Murders and Revenge extrajudicial killings: Lawlessness reigns supreme in Bangladesh

August 2, 2013

By Talukder Shaheb

It was a murder that took the nation by storm. In early hours on Tuesday the 30th of July, miscreants shot dead Reazul Haque Milki, Organising Secretary of ruling Awami League’s youth wing Juba League’s Dhaka Metropolitan (south) unit in front of the Shoppers World at Gulshan road number 123. Doctors declared Milki dead after he was rushed to a nearby hospital.

A closed-circuit camera in the shopping mall captured the incident. RAB identified Zahid Siddiki Tarek, another Organising Secretary of the Awami League’s youth front, as the killer from the video footage and arrested him within hours of the killing. Tarek was been treated at an Uttara clinic after police said that he was also injured after being shot in the incident.

A Dhaka court on Tuesday afternoon placed six people on seven days remand each for their alleged involvement in the killing of Jubo League leader Riazul Haque Khan Milki. Milki’s brother Major Rashidul Haque Khan filed a murder case with the Gulshan police on Tuesday night naming 11, including Tarek, Tipu, Chanchal and his close associate Sohel.

Another four to five unidentified people were later included in the list, said police. Four of the accused, including Tipu, Chanchal and Sohel, are on the run.

In a dramatic development, Tarek was killed in a “shootout” between his cohorts and RAB (Rapid Action battalion) at Kawla in the capital as the elite force was taking Tarek to Gulshan Police Station from a hospital in Uttara citing that Tarek’s condition improved. Earlier RAB had handed over the other six arrested people to Gulshan police investigating the case in conjunction with court remand order but had kept Tarek under their custody as he was receiving treatment at Fortune Hospital.

Seems like a script of a Bollywood movie? You may be more right that you think.

Let us investigate the case and gather the important points from the media narrative.

A faithful witness, the close circuit camera

A closed-circuit camera in the shopping mall captured the incident. Blogger Aman Abduhu thinks that it was perhaps the only thing that was unplanned and not part of the script (!) that these events seem to following. Let us explore this in more detail.

These are the events of the murder captured by the CCTV:

1. The CCTV footage from Shoppers World shows a youth, wearing white Punjabi-pajama and scalp cap, walking right towards Milki holding a mobile phone on his left ear.

2. As the Punjabi clad man comes face to face with Milki, the assailant is seen firing a single shot at Milki with a small firearm. As Milki writhes in agony in the ground, the assailant fires another seven or eight shots at him.

3. Suddenly another youth in a motorcycle appears and the shooter flees the scene on the bike. Another youth is seen opening fire at that time.

So let us consider these points from the CCTV footage,

The Islamic dress,

The assailant was wearing Punjabi, pajama and a scalp cap, a religious dress that is associated in the political arena with supporters of the Jamaat-e-Islami and the Hefazat-e-Islami. Both these groups are politically opposed to the Awami League, the ruling party and have been victims of a widespread political witch hunt. It was primarily of the CCTV footage and the professionalism with which the cold calculated murder was carried out that the police were able to track down the killers. As Dhaka University teacher Asif Nazrul said, “If no video footage had been present, it would have been only a matter of time it would have become the fault of Jamaat Shibir.”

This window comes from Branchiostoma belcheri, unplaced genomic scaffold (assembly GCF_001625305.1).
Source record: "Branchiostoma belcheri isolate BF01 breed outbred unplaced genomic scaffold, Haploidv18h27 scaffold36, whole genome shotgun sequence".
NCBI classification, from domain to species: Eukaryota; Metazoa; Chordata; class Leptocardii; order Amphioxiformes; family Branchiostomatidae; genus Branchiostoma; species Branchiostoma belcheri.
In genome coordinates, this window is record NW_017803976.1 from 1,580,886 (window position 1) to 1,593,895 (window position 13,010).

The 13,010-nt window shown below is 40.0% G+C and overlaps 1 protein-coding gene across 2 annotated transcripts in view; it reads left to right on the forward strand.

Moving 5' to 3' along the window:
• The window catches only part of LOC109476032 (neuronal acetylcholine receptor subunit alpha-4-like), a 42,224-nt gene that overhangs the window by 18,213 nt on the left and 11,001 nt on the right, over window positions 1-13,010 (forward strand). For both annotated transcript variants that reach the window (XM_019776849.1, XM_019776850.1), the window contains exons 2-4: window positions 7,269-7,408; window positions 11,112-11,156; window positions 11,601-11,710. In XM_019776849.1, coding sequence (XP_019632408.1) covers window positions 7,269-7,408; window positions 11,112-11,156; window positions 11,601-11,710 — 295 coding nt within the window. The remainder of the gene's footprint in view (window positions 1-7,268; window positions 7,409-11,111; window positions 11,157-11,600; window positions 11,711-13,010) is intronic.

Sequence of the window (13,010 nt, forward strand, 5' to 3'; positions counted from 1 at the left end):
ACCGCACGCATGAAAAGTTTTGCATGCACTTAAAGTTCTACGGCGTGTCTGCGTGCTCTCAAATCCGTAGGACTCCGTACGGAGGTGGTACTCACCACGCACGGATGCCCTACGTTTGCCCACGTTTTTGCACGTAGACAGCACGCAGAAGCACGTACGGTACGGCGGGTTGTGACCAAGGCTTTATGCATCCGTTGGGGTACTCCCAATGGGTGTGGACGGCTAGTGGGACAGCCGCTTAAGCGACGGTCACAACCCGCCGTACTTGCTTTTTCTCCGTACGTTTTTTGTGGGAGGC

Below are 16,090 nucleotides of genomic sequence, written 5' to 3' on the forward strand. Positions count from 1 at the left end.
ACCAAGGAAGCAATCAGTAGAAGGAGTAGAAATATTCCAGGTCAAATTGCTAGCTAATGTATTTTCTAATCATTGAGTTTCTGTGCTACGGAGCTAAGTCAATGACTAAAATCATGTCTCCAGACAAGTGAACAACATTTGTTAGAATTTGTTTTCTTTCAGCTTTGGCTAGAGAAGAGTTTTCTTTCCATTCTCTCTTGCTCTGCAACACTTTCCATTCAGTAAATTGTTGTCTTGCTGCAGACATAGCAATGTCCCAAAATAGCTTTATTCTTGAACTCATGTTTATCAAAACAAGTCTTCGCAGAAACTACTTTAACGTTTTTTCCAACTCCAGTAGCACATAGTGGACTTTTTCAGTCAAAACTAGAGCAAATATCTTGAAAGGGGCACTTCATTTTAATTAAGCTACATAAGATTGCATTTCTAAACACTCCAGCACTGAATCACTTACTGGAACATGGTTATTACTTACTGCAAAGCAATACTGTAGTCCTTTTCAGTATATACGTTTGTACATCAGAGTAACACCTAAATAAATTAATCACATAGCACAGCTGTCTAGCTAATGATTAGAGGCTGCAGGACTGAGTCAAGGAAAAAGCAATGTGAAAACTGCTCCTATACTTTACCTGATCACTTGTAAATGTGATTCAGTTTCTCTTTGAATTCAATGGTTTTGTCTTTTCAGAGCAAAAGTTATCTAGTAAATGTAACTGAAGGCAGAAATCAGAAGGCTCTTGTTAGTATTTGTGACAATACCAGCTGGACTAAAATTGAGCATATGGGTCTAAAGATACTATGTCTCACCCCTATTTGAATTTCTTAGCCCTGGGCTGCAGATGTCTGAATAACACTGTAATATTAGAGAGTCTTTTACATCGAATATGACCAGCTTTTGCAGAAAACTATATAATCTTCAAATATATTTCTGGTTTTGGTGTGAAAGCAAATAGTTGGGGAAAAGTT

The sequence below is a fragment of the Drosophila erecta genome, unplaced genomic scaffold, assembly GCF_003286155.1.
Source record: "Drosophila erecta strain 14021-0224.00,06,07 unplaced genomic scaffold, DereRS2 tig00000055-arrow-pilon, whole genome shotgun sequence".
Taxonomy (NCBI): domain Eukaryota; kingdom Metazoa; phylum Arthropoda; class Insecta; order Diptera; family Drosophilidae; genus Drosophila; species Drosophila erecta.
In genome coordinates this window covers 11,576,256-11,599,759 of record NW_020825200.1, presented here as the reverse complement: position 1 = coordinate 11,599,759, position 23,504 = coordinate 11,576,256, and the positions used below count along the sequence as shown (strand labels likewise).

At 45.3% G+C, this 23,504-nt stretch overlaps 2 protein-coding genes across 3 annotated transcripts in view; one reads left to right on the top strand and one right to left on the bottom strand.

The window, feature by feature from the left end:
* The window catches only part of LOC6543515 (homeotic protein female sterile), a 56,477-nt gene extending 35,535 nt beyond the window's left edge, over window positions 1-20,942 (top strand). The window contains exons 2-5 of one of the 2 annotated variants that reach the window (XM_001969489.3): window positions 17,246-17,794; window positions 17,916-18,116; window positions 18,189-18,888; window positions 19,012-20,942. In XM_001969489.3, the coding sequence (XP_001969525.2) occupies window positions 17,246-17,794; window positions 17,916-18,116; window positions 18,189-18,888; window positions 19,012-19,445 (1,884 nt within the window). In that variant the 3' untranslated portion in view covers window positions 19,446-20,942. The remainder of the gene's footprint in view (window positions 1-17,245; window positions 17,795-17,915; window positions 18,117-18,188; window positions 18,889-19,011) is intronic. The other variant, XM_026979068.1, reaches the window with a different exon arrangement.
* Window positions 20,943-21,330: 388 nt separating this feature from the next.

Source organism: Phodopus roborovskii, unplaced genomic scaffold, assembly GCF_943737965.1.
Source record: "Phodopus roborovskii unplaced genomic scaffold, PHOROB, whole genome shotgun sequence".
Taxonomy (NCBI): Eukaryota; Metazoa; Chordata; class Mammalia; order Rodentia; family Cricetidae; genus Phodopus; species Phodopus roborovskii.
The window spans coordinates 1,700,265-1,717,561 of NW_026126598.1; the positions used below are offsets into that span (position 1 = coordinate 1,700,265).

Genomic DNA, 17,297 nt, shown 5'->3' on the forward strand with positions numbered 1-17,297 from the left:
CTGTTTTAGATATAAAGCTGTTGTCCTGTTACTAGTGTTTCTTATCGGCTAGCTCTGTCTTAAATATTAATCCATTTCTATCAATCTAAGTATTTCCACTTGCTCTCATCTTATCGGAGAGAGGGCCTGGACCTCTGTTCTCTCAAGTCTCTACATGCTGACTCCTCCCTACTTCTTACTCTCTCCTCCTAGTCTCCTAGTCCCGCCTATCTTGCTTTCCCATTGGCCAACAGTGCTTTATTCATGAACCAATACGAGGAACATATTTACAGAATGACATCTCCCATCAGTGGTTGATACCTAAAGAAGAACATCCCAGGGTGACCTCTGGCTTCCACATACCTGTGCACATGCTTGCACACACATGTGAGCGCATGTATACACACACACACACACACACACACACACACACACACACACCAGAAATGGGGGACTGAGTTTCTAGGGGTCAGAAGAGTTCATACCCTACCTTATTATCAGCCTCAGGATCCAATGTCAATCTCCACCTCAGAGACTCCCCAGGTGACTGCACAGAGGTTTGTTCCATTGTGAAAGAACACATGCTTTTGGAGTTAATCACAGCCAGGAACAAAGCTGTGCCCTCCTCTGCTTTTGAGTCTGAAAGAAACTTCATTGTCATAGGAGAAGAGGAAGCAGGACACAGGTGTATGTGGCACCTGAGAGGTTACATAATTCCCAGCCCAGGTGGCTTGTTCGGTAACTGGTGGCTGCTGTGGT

The phone call,

The assailant was seen giving a phone call as he shot down the victim. Questions have arisen as to whom? Many have suggested that the killing was being carried out on higher orders and that the assailant was simply confirming to the unknown caller that he was shooting Milki. However, the RAB seemed uninterested in assessing this information. Asked whether Tarek held the phone to let someone hear Milki’s scream, RAB’s Media Cell Director ATM Habibur Rahman told bdnews24.com, “We did not ask Tarek anything about it, as he is injured. We’ll investigate the matter.”

So who was the shooter?

“The assailant in white Punjabi-pajama is Tarek,” RAB-1 chief Kismat Hayat claimed with confidence. However, the question remains. The video does not show Tarek (the alleged assailant) getting shot. Yet, RAB arrested him with bullet wounds at his back from a hospital in the capital after Milki was shot. Moreover, he police have not been able to gather the firearm used to kill Milki. An explanation provided by various Jubo League leaders is that the killer who did the dirty job is in fact Shakhawat Hossain Chanchal, organising secretary of Dhaka city (north) unit Jubo League. It is mentionable that Chanchal is among the 4 accused on the run and that it is believed that his licensed firearm was used in the murder. As of late, Juba League has expelled the Dhaka Metropolitan (South) Joint Secretary Tarek and Dhaka Metropolitan (north) Organising Secretary Sakhawat Hossain Chanchal over the incident.

Is RAB linked to the extrajudicial murder of murder suspect Tarek?